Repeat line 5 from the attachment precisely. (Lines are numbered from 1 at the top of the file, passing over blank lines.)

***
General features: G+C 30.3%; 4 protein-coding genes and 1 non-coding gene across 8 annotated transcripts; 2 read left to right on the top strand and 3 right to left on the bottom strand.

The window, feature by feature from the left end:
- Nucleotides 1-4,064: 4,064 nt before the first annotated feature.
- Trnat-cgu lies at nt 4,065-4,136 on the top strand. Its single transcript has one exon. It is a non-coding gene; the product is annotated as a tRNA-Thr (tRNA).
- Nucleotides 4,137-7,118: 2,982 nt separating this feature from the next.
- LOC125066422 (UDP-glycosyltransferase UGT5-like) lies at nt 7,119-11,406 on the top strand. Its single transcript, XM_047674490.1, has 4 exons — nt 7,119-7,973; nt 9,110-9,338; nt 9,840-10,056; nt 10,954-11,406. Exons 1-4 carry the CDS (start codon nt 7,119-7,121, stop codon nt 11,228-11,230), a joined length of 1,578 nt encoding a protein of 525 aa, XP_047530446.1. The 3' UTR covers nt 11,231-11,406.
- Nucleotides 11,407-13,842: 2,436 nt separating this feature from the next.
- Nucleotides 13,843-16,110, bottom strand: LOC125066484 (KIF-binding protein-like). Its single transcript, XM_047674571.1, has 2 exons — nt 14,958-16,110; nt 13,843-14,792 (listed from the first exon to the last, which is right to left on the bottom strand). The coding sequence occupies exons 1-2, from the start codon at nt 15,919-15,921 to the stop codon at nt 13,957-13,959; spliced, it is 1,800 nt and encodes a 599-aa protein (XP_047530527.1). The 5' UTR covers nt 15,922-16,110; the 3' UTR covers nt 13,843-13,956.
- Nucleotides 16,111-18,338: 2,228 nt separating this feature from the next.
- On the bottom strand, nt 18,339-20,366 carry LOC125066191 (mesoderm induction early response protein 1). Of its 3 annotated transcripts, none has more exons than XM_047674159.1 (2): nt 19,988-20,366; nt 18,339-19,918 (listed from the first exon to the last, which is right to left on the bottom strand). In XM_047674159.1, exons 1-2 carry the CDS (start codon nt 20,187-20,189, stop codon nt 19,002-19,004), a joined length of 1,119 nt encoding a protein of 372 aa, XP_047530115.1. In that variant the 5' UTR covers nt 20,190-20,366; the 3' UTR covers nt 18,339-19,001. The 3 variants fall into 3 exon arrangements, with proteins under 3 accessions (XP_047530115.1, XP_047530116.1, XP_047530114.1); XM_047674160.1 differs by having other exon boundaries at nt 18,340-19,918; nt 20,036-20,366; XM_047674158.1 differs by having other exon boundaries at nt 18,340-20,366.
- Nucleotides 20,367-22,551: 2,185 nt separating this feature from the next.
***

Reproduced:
- Nucleotides 4,137-7,118: 2,982 nt separating this feature from the next.